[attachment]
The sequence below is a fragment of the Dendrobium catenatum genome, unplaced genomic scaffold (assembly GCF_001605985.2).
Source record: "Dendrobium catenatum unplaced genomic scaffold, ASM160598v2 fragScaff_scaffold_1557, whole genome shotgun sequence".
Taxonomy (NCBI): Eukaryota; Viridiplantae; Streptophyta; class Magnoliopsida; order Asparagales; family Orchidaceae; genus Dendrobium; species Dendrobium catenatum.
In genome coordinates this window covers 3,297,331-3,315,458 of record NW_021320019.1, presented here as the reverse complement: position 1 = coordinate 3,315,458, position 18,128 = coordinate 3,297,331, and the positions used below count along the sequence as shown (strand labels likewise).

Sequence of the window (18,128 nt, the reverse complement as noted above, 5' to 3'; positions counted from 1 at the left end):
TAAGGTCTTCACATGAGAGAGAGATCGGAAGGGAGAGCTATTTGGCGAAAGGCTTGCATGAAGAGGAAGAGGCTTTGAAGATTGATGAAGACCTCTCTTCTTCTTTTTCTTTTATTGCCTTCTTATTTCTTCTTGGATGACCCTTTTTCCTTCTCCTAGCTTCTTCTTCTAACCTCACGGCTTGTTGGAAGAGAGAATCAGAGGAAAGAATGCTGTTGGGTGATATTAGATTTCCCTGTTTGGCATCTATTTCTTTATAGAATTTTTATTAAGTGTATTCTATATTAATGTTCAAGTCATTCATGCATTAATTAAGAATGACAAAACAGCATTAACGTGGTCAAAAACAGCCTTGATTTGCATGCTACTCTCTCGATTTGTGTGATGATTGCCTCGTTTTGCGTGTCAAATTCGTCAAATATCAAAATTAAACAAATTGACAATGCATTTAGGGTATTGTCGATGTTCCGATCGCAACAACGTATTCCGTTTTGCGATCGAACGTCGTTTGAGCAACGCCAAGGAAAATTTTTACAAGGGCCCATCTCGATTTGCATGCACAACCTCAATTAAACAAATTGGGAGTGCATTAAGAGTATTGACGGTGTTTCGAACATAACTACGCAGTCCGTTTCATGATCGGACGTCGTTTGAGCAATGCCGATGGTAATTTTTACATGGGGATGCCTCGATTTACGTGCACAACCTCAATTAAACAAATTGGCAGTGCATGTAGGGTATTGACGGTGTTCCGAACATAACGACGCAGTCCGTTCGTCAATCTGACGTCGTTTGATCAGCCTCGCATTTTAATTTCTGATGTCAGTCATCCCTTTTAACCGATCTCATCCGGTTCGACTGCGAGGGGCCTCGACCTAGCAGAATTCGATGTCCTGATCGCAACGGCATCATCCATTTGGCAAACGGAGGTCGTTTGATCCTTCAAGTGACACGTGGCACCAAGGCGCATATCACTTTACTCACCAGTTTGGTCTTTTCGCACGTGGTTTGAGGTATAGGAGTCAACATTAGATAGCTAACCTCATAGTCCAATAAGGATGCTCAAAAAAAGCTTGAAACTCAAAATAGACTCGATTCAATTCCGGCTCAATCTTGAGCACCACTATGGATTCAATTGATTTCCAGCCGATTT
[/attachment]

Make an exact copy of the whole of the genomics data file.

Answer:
The sequence below is a fragment of the Dendrobium catenatum genome, unplaced genomic scaffold (assembly GCF_001605985.2).
Source record: "Dendrobium catenatum unplaced genomic scaffold, ASM160598v2 fragScaff_scaffold_1557, whole genome shotgun sequence".
Taxonomy (NCBI): Eukaryota; Viridiplantae; Streptophyta; class Magnoliopsida; order Asparagales; family Orchidaceae; genus Dendrobium; species Dendrobium catenatum.
In genome coordinates this window covers 3,297,331-3,315,458 of record NW_021320019.1, presented here as the reverse complement: position 1 = coordinate 3,315,458, position 18,128 = coordinate 3,297,331, and the positions used below count along the sequence as shown (strand labels likewise).

Sequence of the window (18,128 nt, the reverse complement as noted above, 5' to 3'; positions counted from 1 at the left end):
TAAGGTCTTCACATGAGAGAGAGATCGGAAGGGAGAGCTATTTGGCGAAAGGCTTGCATGAAGAGGAAGAGGCTTTGAAGATTGATGAAGACCTCTCTTCTTCTTTTTCTTTTATTGCCTTCTTATTTCTTCTTGGATGACCCTTTTTCCTTCTCCTAGCTTCTTCTTCTAACCTCACGGCTTGTTGGAAGAGAGAATCAGAGGAAAGAATGCTGTTGGGTGATATTAGATTTCCCTGTTTGGCATCTATTTCTTTATAGAATTTTTATTAAGTGTATTCTATATTAATGTTCAAGTCATTCATGCATTAATTAAGAATGACAAAACAGCATTAACGTGGTCAAAAACAGCCTTGATTTGCATGCTACTCTCTCGATTTGTGTGATGATTGCCTCGTTTTGCGTGTCAAATTCGTCAAATATCAAAATTAAACAAATTGACAATGCATTTAGGGTATTGTCGATGTTCCGATCGCAACAACGTATTCCGTTTTGCGATCGAACGTCGTTTGAGCAACGCCAAGGAAAATTTTTACAAGGGCCCATCTCGATTTGCATGCACAACCTCAATTAAACAAATTGGGAGTGCATTAAGAGTATTGACGGTGTTTCGAACATAACTACGCAGTCCGTTTCATGATCGGACGTCGTTTGAGCAATGCCGATGGTAATTTTTACATGGGGATGCCTCGATTTACGTGCACAACCTCAATTAAACAAATTGGCAGTGCATGTAGGGTATTGACGGTGTTCCGAACATAACGACGCAGTCCGTTCGTCAATCTGACGTCGTTTGATCAGCCTCGCATTTTAATTTCTGATGTCAGTCATCCCTTTTAACCGATCTCATCCGGTTCGACTGCGAGGGGCCTCGACCTAGCAGAATTCGATGTCCTGATCGCAACGGCATCATCCATTTGGCAAACGGAGGTCGTTTGATCCTTCAAGTGACACGTGGCACCAAGGCGCATATCACTTTACTCACCAGTTTGGTCTTTTCGCACGTGGTTTGAGGTATAGGAGTCAACATTAGATAGCTAACCTCATAGTCCAATAAGGATGCTCAAAAAAAGCTTGAAACTCAAAATAGACTCGATTCAATTCCGGCTCAATCTTGAGCACCACTATGGATTCAATTGATTTCCAGCCGATTT